Terrace Coun. Sean Bujtas (left), Mayor Carol Leclerc (middle) and Chief Administrative Officer Kris Boland (right) and Coun. James Cordeiro (not pictured) took part in the July 14 Community Dialogue on the Downtown from inside City of Terrace council chambers. (Screenshot/City of Terrace Facebook)

Terrace Coun. Sean Bujtas (left), Mayor Carol Leclerc (middle) and Chief Administrative Officer Kris Boland (right) and Coun. James Cordeiro (not pictured) took part in the July 14 Community Dialogue on the Downtown from inside City of Terrace council chambers. (Screenshot/City of Terrace Facebook)

Virtual town hall highlights concerns, possible solutions for Terrace downtown crisis

Community Dialogue on the Downtown was held via Microsoft Teams on July 14

Business leaders and members of the public shared their thoughts about the issues in Terrace’s downtown during the virtual “Community Dialogue on the Downtown” event on July 14.

Conducted via Microsoft Teams and streamed live to the City of Terrace Facebook page starting at 6 p.m., the event took place a month after the city declared a ‘crisis’ downtown due to homelessness, mental health and addiction issues and crime.

The evening began with City of Terrace and Northern Health presentations summarizing events leading up to the virtual meeting and existing services in the city. Then members of the business community and public were given an opportunity to speak on the issues.

Lana Greene spoke on behalf of Moms Stop The Harm, an organization of mothers who have lost children to substance use related deaths. She said that the group is proposing a resolution to present to the federal government and would share that resolution with city council.

Thomas Keller, president of the Terrace & District Chamber of Commerce, commended the city and other stakeholders on their work to date, adding that the community needs to continue to hold senior government’s “feet to the fire” and advocate for mental health and addictions treatment.

That was followed by Noman Khan, general manager of the Terrace Days Inn. He voiced his frustration with having to deal with human excrement, theft and harassment in the vicinity of the hotel daily.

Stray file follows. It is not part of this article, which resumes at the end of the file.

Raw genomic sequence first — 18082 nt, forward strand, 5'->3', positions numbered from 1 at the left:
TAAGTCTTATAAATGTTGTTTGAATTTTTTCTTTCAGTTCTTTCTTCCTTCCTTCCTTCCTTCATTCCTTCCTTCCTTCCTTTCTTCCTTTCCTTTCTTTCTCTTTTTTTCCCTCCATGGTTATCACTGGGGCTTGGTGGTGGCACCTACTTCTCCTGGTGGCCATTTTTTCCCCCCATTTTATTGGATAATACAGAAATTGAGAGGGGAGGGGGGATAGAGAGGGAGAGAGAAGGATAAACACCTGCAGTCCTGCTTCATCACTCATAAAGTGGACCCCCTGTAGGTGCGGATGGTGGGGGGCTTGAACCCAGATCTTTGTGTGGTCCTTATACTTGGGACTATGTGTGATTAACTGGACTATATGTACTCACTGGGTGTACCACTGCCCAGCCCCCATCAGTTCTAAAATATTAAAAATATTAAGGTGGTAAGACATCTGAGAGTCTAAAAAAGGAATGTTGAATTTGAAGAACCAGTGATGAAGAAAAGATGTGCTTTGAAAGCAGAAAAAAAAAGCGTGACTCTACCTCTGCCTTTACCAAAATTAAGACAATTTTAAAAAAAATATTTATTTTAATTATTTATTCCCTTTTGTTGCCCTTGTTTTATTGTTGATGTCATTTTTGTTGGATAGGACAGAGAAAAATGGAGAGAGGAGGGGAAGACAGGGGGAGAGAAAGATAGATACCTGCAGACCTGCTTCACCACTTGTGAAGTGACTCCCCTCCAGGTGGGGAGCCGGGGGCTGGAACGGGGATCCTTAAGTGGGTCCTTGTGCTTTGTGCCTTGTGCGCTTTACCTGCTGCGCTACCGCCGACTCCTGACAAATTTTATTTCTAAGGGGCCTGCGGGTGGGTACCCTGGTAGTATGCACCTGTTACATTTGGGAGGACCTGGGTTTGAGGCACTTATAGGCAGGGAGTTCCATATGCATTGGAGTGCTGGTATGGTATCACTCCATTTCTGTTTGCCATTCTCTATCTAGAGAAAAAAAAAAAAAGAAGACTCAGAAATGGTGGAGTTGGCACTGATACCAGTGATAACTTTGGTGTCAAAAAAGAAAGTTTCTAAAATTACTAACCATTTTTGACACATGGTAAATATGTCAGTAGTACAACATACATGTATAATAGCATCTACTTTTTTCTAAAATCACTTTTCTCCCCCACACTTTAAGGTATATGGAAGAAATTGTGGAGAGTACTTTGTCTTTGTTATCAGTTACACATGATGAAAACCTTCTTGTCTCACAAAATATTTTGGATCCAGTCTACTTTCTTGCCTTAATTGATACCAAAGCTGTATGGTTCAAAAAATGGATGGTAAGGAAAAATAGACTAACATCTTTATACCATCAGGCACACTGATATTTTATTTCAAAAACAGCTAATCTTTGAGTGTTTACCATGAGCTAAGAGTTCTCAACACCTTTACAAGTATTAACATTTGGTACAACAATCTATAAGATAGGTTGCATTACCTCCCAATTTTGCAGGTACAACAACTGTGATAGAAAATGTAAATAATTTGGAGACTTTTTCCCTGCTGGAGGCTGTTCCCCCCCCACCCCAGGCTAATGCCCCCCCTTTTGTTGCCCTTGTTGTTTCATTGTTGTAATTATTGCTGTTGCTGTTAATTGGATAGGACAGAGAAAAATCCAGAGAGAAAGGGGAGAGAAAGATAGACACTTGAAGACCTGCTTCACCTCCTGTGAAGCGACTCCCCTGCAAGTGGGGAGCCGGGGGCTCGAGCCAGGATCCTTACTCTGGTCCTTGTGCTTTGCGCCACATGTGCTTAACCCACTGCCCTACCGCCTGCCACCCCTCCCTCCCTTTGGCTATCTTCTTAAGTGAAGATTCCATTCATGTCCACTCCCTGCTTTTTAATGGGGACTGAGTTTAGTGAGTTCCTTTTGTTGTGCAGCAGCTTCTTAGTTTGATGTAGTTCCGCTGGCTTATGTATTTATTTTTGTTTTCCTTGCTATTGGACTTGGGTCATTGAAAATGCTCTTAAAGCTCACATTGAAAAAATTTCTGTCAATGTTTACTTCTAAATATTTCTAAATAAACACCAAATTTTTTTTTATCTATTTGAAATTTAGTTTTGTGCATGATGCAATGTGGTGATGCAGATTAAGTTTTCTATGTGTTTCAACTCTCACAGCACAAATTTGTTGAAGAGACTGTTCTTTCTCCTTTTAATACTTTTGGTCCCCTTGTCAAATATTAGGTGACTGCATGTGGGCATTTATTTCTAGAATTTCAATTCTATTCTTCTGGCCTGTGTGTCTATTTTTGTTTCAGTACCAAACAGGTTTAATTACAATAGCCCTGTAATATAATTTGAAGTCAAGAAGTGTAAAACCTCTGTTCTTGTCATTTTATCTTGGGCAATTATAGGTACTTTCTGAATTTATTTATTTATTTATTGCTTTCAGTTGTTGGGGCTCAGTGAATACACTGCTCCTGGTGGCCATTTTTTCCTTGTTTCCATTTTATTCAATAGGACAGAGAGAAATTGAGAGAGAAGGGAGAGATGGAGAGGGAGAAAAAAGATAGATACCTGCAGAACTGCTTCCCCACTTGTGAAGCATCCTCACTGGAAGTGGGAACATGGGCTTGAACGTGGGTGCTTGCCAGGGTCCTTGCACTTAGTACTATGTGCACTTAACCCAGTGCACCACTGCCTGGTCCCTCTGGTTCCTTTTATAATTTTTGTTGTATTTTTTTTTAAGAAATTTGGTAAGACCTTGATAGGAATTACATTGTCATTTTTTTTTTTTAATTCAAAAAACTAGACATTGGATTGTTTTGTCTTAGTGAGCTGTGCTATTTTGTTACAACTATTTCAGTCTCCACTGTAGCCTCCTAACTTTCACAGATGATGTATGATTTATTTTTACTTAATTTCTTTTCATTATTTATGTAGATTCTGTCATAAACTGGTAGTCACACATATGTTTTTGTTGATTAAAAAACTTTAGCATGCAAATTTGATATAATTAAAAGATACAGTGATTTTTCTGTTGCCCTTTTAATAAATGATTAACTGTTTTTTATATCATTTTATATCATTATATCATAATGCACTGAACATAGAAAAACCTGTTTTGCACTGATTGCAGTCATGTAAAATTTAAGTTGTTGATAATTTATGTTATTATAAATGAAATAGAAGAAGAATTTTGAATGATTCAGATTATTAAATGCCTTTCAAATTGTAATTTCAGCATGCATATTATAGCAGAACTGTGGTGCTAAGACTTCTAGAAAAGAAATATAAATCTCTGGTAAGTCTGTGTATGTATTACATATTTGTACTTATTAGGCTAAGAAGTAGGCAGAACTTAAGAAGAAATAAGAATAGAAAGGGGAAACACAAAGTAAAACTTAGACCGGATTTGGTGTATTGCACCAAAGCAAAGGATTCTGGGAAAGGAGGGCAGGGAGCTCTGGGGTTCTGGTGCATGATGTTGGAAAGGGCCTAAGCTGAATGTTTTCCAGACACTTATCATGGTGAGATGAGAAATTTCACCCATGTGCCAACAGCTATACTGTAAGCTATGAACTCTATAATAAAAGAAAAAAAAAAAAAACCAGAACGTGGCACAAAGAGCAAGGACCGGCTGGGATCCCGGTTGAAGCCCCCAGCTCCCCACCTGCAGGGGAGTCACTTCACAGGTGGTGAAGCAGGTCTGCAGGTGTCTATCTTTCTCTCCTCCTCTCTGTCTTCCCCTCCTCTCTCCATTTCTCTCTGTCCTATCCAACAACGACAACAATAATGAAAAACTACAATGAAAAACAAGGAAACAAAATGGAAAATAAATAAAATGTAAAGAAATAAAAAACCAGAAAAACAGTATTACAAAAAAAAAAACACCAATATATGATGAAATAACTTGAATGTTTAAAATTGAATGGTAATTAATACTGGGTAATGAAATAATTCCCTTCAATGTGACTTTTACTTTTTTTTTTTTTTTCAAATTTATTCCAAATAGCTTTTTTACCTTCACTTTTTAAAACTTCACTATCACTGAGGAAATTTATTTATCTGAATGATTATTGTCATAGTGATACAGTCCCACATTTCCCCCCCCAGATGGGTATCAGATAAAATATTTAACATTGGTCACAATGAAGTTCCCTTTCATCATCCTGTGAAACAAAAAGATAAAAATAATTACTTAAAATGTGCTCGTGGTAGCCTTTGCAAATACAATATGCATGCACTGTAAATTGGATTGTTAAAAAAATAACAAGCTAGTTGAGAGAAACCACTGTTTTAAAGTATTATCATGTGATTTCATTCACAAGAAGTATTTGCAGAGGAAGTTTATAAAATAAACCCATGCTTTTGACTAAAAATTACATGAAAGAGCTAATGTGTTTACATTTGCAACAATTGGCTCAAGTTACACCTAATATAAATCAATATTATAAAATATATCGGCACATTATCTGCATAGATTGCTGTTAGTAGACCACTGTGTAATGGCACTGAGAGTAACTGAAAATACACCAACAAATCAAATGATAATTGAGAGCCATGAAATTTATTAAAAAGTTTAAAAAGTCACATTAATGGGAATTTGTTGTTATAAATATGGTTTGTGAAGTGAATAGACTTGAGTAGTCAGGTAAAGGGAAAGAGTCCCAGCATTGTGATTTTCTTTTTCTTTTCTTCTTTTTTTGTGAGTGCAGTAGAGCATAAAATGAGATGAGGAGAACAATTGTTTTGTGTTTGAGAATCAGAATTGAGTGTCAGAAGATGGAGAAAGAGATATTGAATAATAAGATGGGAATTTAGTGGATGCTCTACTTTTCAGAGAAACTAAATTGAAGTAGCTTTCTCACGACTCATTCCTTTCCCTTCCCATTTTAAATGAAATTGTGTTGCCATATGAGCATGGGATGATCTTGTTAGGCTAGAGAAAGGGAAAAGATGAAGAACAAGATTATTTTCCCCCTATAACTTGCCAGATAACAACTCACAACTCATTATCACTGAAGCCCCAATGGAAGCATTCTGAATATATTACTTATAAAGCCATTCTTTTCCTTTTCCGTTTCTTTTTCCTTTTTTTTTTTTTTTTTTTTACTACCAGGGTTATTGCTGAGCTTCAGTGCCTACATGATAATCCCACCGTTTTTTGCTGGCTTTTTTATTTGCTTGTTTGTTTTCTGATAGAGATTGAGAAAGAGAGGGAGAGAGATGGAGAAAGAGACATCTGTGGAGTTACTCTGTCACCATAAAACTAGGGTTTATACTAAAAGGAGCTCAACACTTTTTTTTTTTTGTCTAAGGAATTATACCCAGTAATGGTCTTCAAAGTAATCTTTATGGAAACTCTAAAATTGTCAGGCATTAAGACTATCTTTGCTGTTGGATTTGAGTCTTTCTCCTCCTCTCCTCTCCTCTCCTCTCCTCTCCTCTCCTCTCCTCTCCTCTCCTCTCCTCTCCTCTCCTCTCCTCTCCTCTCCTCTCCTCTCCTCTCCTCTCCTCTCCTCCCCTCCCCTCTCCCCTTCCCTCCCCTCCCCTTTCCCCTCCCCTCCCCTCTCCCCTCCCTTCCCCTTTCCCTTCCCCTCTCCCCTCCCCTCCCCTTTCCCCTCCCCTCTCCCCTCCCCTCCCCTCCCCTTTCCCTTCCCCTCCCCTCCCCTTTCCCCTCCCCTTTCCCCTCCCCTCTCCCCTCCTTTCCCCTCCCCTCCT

“Right now the situation in the downtown is getting worse and worse,” he said. “My guests are not safe at all, my staff are not safe, I’m not safe, my kids are not safe, nobody is safe.”

Khan said that he recently lost a substantial business opportunity due to the presence of people experiencing homelessness around his building, and has received death threats.

Lisa Lawley, representing the Kermode Friendship Society, encouraged more wraparound supports, especially for women and pregnant women who are vulnerable. She said that the community should work to eliminate stigma because it is a barrier to people seeking help.

Skeena BC Liberal MLA Ellis Ross said that people cannot be forced into treatment, and money, buildings and programs alone will not solve the problem. He said that finding out who is experiencing homelessness and why is extremely important.

“Get some of these people to actually help society with some of the issues not related to their current life,” he said.

“A community garden, helping beautify Terrace, that’s a great idea … this bike repair shop, ask these people to come and learn how to repair bikes and provide a service, reintegrate them back into society.”

Skeena — Bulkley Valley NDP MP Taylor Bachrach attended the event but elected not to speak, and there were no speakers from the RCMP.

B.C.’s premier, John Horgan, was also sent an invite to attend but was not present for the meeting.

City staff are in the process of collating the feedback from the event into a report to be shared with the public and council at a later date.

Members of the public who were unable to attend the Community Dialogue in the Downtown can view the entire event on the city’s Facebook page, and can visit engage.terrace.ca to submit ideas and concerns until Sept. 3.

READ MORE: Terrace council declares crisis in downtown